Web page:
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Nebraska And Oklahoma File Lawsuit To Overturn Colorado's Legal Marijuana Law

Colorado's attorney general vowed Thursday to vigorously defend its voter-approved law legalizing the sale of marijuana if the U.S. Supreme Court takes up the case.

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Nati Harnik / AP Photo

Nebraska Attorney General Jon Bruning speaks at a news conference in Lincoln, Nebraska, on Dec. 18, 2014, announcing a joint lawsuit with Oklahoma Attorney General Scott Pruitt.

The attorneys general for Nebraska and Oklahoma filed a lawsuit Thursday, asking the U.S. Supreme Court to overturn Colorado's voter-approved law that legalized the sale of marijuana this year.

Nebraska Attorney General Jon Bruning told reporters Thursday that federal law "undisputedly prohibits the production and sale of marijuana," and that by legalizing it, Colorado "has undermined the United States Constitution."

Authorities have complained that marijuana sold legally in Colorado has been crossing state lines where it is illegal and, they say, having an adverse effect on their communities.

Colorado Attorney General John Suthers said the lawsuit wasn't a surprise but vowed to vigorously fight it should the Supreme Court decide to hear the case.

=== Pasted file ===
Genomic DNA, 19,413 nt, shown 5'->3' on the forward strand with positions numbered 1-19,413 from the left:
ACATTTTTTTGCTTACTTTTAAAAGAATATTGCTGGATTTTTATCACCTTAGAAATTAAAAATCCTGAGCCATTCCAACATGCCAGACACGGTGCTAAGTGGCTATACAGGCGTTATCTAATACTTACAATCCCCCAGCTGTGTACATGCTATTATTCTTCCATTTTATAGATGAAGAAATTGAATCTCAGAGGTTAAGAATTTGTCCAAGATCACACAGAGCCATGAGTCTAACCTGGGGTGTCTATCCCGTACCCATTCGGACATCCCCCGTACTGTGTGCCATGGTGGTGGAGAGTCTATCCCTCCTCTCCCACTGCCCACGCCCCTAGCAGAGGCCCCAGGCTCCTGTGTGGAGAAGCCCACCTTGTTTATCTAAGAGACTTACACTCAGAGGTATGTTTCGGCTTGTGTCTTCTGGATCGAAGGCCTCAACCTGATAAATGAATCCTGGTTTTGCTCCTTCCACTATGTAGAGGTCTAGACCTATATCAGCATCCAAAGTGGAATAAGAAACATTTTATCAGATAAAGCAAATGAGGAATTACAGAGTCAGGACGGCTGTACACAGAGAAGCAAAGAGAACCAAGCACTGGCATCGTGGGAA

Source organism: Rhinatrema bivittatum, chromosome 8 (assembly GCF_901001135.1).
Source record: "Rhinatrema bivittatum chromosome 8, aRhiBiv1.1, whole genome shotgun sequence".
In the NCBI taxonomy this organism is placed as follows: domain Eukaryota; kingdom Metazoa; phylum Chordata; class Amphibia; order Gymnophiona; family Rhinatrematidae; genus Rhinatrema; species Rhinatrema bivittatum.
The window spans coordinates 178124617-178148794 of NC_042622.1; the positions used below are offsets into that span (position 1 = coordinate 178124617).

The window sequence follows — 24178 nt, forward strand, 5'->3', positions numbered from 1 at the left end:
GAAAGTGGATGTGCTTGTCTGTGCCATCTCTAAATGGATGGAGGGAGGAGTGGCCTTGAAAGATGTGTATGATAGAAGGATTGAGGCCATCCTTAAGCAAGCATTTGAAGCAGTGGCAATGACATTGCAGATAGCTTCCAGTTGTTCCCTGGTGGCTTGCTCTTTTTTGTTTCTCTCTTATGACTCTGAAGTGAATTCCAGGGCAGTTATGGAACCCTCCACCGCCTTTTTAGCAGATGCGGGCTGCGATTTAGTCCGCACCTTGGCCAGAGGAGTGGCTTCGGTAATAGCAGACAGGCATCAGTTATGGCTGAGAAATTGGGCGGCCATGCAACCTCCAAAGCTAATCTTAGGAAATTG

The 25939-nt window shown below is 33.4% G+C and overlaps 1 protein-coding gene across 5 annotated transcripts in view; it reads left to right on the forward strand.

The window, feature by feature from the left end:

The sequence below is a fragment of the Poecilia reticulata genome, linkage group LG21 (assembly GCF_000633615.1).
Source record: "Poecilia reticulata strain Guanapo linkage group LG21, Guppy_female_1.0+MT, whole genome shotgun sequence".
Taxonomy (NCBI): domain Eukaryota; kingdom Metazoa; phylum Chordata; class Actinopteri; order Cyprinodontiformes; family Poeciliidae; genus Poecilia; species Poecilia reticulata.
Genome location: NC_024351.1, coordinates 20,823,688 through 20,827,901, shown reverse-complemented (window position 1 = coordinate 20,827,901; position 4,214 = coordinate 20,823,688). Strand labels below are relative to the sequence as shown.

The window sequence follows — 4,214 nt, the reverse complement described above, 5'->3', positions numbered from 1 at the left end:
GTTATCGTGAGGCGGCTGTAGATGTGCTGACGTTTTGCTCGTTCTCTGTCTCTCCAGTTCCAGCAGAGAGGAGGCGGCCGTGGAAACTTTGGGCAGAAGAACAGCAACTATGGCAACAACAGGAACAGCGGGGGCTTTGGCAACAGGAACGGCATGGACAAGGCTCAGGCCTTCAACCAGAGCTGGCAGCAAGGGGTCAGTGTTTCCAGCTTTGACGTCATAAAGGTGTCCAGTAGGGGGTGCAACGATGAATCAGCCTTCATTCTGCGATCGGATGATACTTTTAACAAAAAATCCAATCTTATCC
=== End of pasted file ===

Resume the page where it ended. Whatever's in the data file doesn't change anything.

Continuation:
"Because neighboring states have expressed concern about Colorado-grown marijuana coming into their states, we are not entirely surprised by this action," Suthers said in a statement. "However, it appears the plaintiffs' primary grievance stems from non-enforcement of federal laws regarding marijuana, as opposed to choices made by the voters of Colorado. We believe this suit is without merit and we will vigorously defend against it in the U.S. Supreme Court."

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The lawsuit comes as the federal appetite for intervening in state matters over the legalization of pot has clearly waned.

The recent spending bill approved by Congress prevents the Department of Justice and Drug Enforcement Administration from using funds to interfere with state laws that legalize medical marijuana.

The provision in the spending bill merely reinforced the Obama administration's roughly yearlong policy of non-interference and comes amid growing acceptance of medical marijuana use across the nation.

So far, 32 states and the District of Columbia have legalized some form of marijuana for medical use.

Colorado's law, however, went a step further this year, allowing recreational pot use.

Medical marijuana had been allowed in the state since 2000, but on Jan. 1, anyone over 21 was allowed to legally use cannabis.

Those with a Colorado-issued ID are allowed to purchase 1 ounce each time they go to a licensed pot shop. People from out of state are allowed to buy a quarter of an ounce.

The industry is strictly regulated. Marijuana businesses are required to record everything they do — from seed to sale — through a tracking system that was set up to ensure that pot does not flow out of the state. The businesses are also subject to an audit or inspection by the state Marijuana Enforcement Division at any time.

Jason Wells is a news editor for BuzzFeed News and is based in Los Angeles.

Contact Jason Wells at jason.wells@buzzfeed.com.

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